Roberts suffered a stroke on set during shooting. After a short hospital stay in Reno, he returned to finish his role but died of another stroke a few months later. Keaton, who never used a stunt double, nearly drowned in the Truckee River while filming one of his stunts: In a scene in river rapids, his restraining wire broke and he fell into the rocky river.[4]It took ten minutes for the crew to find him face down and immobile on a riverbank. He recovered but he decided to shoot the rest of the river scene on a set in Los Angeles. He also shot a waterfall scene on a set using miniature scenery. However, he did perform the dangerous stunt where his character swings from a rope to the waterfall.[5]He cast his fourteen-month-old son, Buster Keaton Jr., to play a baby version of himself in the film's prologue. The bright film lights irritated the infant's eyes and he had to be removed from the set.[5]

Our Hospitality is the only film to feature three generations of the Keaton family: Buster, his father Joe, and his infant son. Keaton's wife Natalie was pregnant with their second child during filming, and late in the production she had to be filmed in ways that concealed her growing size.


The film premiered on November 3, 1923, and was released on November 19, 1923.[6] Keaton's previous film Three Ages was released while Our Hospitality was in post-production and was a big hit in both the US and Europe, breaking box office records in some cities.[7] Originally titled Hospitality, the new film was another hit for Keaton, selling out many theaters and grossing $537,844, almost $100,000 more than Three Ages.[5]

Critics at the time were generally positive. Variety wrote:

This is an unusual comedy picture, a novelty melange of dramatics, low comedy, laughs and thrills. Jean Havez has built up a comedy masterpiece about as serious a subject as a feud... The picture is splendidly cast, flawlessly directed and intelligently photographed. The usual low comedy and slapstick have been modified and woven into a consistent story that is as funny as it is entertaining.[8]

Time magazine was also positive: "The Keatons, four of them, combine to make this picture highly hilarious."[9] The San Francisco Call review called Keaton "a comedian, dramatic actor and acrobat par excellence," and Mordaunt Hall of The New York Times praised Talmadge's performance.[5]

Our Hospitality has remained one of Keaton's acclaimed works, holding an average rating of 9.0 at Rotten Tomatoes with 96% positive reviews.[10]Dave Kehr wrote: "With this work, Keaton began to display a dramatic sense to complement his comic sensibility—like The General, it is built with the integrity of a high-adventure story. Of course, Keaton still finds room for his inimitable sight gags and beloved gadgets, here including an early steam locomotive that pulls its carriage train up and down the hills of Pennsylvania with a lovely reptilian grace."[11] Leonard Maltin called it a "sublime silent comedy, one of Buster's best, with a genuinely hair-raising finale." (four/four stars).[12]

Jim Emerson wrote:

Our Hospitality is Keaton's first feature as auteur and his first masterpiece. It isn't his fastest, funniest or most dazzlingly inventive picture, but it is my sentimental favorite because of its serene, nostalgic beauty—a vision of a halcyon world (America, circa 1830) that was already, of course, charmingly old-fashioned by 1923 standards. "Our Hospitality" (co-directed by Keaton and Jack Blystone) displays some magnificent pictorial compositions, worthy of John Ford... What is first viewed through the frame is not always what it appears to be. But these aren't just tricks or sight gags (though they're often really funny), they are the very fabric of Keaton's constantly transforming cosmos. What a marvelous place it is.[13]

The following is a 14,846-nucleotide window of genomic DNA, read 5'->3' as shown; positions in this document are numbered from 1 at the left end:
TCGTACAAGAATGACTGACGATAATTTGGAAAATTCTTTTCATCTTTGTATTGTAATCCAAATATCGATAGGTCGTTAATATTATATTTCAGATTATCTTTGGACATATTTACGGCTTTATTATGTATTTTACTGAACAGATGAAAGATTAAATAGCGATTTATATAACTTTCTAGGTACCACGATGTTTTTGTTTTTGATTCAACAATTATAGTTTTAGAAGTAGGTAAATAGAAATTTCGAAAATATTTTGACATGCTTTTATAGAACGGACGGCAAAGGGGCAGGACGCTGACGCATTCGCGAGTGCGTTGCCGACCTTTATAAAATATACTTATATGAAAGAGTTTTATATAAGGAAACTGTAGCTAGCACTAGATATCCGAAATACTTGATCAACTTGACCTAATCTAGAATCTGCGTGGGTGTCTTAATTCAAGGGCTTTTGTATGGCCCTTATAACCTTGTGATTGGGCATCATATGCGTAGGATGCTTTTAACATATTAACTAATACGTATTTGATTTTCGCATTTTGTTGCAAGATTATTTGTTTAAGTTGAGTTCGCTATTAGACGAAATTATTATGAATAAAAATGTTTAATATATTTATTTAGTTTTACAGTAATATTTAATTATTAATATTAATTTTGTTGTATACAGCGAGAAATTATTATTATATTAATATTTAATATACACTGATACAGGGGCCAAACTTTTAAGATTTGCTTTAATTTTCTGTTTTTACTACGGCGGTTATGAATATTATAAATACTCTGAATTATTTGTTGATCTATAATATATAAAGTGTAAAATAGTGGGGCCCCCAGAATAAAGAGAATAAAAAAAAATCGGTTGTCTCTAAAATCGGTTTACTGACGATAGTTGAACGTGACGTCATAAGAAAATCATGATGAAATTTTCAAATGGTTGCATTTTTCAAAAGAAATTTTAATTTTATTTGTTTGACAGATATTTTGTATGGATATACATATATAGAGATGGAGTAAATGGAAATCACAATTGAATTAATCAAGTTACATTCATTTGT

Trains magazine rated Our Hospitality number 61 on its list of 100 Greatest Train Movies.[14]


Our Hospitality has been adapted into numerous Indian films, the first being the 2002 Kannada movie Balagaalittu Olage Baa. A Telugu film adaptation, titled Maryada Ramanna, was released in 2010. This film was remade in Hindi as Son of Sardaar (2012) and in Kannada as Maryade Ramanna.[15]It was subsequently remade into a Bengali film, Faande Poriya Boga Kaande Re (2011).[16]A Tamil film remake called Vallavanukku Pullum Aayudham was released in 2014.[17]It was also remade in Malayalam as Ivan Maryadaraman (2015).[18]

See also[edit]


  1. ^ a b "Our Hospitality". Turner Classic Movies. Retrieved October 30, 2017.
  2. ^ Meade 1997, p. 137.
  3. ^ a b Meade 1997, p. 138.
  4. ^ a b c Meade 1997, p. 139.
  5. ^ a b c d Meade 1997, p. 140.
  6. ^ Meade 1997, p. 325.
  7. ^ Meade 1997, p. 136-137.
  8. ^ Variety Staff (January 1, 1923). "Our Hospitality". Variety.com. Retrieved October 30, 2017.
  9. ^ "Cinema: The New Pictures Dec. 17, 1923". Content.time.com. December 17, 1923. Retrieved October 30, 2017.
  10. ^ "Our Hospitality". Rotten Tomatoes. Retrieved October 30, 2017.
  11. ^ Kehr, Dave (March 29, 1985). "Our Hospitality". Chicago Reader. Retrieved October 30, 2017.
  12. ^ "Our Hospitality (1923) - Overview - TCM.com". Turner Classic Movies. Retrieved October 30, 2017.
  13. ^ Emerson, Jim. "Our Hospitality: Buster Keaton and gravity - Scanners - Roger Ebert". Rogerebert.com. Retrieved October 30, 2017.
  14. ^ Trains Magazine Special Edition No. 5, 2010
  15. ^ "Vallavanukku Pullum Aayudham". The Times of India. May 14, 2014. Retrieved May 24, 2017.
  16. ^ "Maryada Ramanna in Japanese". Deccan Chronicle. June 5, 2014. Retrieved May 24, 2017.
  17. ^ "சுட்ட படம்" [Stolen film]. Ananda Vikatan (in Tamil). May 16, 2016. Retrieved May 24, 2017.
  18. ^ "Ivan Maryadaraman". Sify. April 5, 2015. Archived from the original on April 5, 2015. Retrieved May 24, 2017.


  • Meade, Marion (1997). Buster Keaton: Cut to the Chase (1st ed.). New York: Da Capo Press. ISBN 0306808021.

External links[edit]